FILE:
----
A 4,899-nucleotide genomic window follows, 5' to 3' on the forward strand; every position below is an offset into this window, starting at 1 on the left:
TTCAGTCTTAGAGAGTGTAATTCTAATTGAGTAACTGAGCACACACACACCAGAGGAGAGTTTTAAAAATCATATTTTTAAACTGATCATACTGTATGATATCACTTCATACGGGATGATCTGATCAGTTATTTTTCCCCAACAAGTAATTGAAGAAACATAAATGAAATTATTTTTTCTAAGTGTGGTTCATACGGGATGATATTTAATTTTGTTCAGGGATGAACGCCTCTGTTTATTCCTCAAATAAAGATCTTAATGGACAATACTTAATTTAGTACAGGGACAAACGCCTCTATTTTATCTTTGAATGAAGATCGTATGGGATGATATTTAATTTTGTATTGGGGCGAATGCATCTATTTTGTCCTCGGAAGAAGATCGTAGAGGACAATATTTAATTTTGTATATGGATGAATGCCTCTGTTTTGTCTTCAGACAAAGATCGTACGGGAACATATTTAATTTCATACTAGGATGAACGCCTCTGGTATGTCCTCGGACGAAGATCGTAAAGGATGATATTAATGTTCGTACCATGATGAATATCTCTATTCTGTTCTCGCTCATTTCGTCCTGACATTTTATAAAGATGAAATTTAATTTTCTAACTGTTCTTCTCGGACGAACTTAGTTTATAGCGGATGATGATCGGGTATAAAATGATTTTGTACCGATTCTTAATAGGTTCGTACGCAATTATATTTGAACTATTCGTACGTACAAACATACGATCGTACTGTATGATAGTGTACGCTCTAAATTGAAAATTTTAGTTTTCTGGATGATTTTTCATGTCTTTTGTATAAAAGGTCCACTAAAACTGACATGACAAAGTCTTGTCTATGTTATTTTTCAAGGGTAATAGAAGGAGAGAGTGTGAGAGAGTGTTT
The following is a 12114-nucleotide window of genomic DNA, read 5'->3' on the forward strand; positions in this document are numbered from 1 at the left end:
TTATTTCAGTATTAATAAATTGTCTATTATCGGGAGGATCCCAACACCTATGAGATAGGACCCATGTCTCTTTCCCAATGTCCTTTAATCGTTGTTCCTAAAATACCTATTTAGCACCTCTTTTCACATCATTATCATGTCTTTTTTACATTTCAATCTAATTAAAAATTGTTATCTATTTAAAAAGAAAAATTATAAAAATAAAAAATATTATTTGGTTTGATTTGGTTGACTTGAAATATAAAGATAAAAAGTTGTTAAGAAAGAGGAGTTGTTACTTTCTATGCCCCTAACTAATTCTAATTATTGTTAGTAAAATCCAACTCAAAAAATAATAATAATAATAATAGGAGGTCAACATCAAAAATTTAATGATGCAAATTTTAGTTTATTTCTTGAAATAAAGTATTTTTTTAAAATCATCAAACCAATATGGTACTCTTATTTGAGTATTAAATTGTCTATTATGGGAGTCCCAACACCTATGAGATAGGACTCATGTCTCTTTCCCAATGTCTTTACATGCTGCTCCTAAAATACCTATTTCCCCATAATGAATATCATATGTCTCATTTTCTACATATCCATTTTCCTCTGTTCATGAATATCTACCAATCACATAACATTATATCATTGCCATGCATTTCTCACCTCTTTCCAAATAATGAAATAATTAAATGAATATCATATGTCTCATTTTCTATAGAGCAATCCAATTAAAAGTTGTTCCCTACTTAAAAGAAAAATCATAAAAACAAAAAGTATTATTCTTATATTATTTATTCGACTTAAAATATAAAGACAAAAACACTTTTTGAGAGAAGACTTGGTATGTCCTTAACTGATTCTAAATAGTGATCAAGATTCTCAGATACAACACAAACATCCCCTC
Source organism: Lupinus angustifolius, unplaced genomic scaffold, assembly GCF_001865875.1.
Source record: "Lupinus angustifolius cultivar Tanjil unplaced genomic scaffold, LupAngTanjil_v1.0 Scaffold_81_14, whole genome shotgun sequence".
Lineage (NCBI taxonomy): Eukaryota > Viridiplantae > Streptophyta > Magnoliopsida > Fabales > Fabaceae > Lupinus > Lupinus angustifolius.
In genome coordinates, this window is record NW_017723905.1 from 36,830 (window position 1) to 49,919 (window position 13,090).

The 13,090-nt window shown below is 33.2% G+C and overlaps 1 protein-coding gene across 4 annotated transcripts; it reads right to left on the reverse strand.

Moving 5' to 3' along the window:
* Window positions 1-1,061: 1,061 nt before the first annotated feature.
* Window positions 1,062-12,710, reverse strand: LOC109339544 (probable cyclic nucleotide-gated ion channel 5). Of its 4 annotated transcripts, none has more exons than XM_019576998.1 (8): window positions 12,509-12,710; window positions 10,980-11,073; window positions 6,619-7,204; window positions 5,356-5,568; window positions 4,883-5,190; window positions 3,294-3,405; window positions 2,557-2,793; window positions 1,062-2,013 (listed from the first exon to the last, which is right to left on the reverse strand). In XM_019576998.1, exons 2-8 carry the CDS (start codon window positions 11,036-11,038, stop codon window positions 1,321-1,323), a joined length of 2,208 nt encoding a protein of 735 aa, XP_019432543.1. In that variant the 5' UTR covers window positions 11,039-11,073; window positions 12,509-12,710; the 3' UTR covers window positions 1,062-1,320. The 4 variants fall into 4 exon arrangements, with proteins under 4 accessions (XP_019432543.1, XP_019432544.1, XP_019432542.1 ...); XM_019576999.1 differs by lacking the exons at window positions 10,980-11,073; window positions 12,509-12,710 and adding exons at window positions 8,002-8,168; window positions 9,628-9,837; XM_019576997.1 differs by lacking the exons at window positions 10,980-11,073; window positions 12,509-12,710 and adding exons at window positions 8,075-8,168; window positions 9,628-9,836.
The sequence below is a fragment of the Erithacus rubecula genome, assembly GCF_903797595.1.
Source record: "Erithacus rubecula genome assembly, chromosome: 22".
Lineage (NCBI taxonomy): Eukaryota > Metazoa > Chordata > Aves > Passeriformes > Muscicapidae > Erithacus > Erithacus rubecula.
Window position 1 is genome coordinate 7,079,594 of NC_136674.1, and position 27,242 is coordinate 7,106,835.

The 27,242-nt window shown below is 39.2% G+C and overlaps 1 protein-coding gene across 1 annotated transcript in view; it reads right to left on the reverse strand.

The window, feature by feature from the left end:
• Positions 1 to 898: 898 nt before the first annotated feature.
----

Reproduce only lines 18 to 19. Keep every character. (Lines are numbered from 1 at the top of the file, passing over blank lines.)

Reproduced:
The window, feature by feature from the left end:
• Positions 1 to 898: 898 nt before the first annotated feature.